Friday, December 15, 2023

Pre-Christmas Kindle sale - The Rational Restoration


When the first Kindle was released in 2007, I bought one right away. It was a little clunky, but it was better than other e-readers at the time.

I showed mine to some well-known authors who had yet to see one back then, including R.L. Stine, Lee Child, and several others, many of whom signed the back of my Kindle just for fun. 

Back then, the ability of the Kindle to download books over the Internet seemed amazing. We could use it for email as well. (One of our kids sent us email from North Korea on a Kindle, which the authorities had let him keep during a tour there because he said it was a translator, not a phone.)

Since then we've owned several Kindle devices, but now I hardly ever use them because the Kindle apps on our phones, tablets, and laptops are so much easier to use.

Which leads me to the Pre-Christmas Kindle sale.

We decided to put the Kindle version of The Rational Restoration on sale for the next 10 days for only $4.99.

[Note: anyone who bought a Kindle version in the last 30 days at the regular price can email me at for a free special .pdf]

You can see the Table of Contents here:

You can also download a sample of the book on Kindle, which includes the Table of Contents.

You don't need a Kindle device to read Kindle books. You can easily download the Kindle app on your PC, laptop, phone, or tablet. Then you can read your Kindle books anywhere. You can sync your devices so they keep you on the latest page you've been reading.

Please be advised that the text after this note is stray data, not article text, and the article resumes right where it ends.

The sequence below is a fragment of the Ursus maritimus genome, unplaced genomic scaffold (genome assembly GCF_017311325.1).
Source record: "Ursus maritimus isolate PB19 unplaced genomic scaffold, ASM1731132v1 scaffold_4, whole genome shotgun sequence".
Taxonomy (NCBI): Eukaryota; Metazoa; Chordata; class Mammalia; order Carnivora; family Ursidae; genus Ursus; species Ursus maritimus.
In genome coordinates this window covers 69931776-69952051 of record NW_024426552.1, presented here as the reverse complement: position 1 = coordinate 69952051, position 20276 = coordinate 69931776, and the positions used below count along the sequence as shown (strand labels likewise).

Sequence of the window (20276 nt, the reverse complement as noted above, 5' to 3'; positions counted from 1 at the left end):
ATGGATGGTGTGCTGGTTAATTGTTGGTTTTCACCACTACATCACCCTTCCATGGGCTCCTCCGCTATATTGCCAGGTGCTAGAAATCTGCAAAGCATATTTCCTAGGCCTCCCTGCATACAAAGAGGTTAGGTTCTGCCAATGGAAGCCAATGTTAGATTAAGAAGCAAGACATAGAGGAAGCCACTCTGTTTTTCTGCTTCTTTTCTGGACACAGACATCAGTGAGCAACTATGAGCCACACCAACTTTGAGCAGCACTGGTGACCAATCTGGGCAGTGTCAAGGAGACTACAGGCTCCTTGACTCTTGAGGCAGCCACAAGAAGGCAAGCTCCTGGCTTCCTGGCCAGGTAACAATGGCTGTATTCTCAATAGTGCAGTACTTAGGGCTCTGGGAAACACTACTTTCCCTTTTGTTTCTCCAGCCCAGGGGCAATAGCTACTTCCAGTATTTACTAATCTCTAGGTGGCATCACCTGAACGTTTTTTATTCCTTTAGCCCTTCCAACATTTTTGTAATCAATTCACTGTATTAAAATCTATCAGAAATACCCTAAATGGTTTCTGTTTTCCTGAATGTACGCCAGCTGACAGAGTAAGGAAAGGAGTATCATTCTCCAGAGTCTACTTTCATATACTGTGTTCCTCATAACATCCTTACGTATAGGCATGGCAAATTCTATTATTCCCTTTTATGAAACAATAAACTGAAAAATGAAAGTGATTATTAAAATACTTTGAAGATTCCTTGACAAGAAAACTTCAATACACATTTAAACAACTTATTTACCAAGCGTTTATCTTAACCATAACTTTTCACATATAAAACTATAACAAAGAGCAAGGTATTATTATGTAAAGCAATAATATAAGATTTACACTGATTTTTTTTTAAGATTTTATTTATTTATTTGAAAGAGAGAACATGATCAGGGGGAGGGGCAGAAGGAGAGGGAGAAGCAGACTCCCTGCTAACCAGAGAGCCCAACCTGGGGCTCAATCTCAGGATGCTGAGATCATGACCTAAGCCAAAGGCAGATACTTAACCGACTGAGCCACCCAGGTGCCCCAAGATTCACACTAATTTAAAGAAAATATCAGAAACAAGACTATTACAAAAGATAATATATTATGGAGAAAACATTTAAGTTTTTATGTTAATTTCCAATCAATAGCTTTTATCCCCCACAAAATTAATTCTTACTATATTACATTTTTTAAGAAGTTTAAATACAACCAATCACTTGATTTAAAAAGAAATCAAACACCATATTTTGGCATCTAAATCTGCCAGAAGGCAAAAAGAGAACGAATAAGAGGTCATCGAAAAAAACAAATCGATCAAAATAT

You can give Kindle copies as gifts. It's easy. Here are the instructions from the Amazon website:

Buy Kindle Books for Others

You can use your Amazon account to purchase Kindle books in bulk and distribute them to others.

Note: Kindle eBooks can only be redeemed by recipients in your same country. Recipients outside your country cannot redeem any Kindle eBooks sent to them. You can distribute any unredeemed copies to other recipients or request a refund.

To buy Kindle books for others:

  1. Go to the Kindle eBook's product detail page on Amazon.
  2. In the Buy for others box select the quantity you want to purchase.
  3. Select the Buy for others button and then enter the details for your gift recipients.

    You can specify recipient email addresses on the checkout page to send each recipient an email with the link to redeem the eBook. Any eBooks not sent are available, after completing your purchase, to be sent when you choose.

    If you didn't provide a recipient email address, instructions on how to manage your books are emailed to you after the order is complete. Go to Send Kindle Books to Individual Recipients for more information.

Wednesday, December 13, 2023

Ephesus, before and after excavation


2,300-year-old Grand Theatre of Ephesus, in Turkey, before and after excavation.

Wednesday, December 6, 2023

"I am going to Cumorah"

On multiple occasions, David Whitmer described his experience with the messenger who took the abridged plates from Harmony to Cumorah. This account used to be in the Seminary and Institute manuals for the Book of Mormon, but is no longer taught. 

The Saints book, Volume 1, p. 69, inexplicably omitted this account from the narrative of David Whitmer taking Joseph and Oliver from Harmony to Fayette. Saints explains how David's fields were miraculously plowed so he could go to Harmony, as David explained to Joseph F. Smith and Orson Pratt in 1878.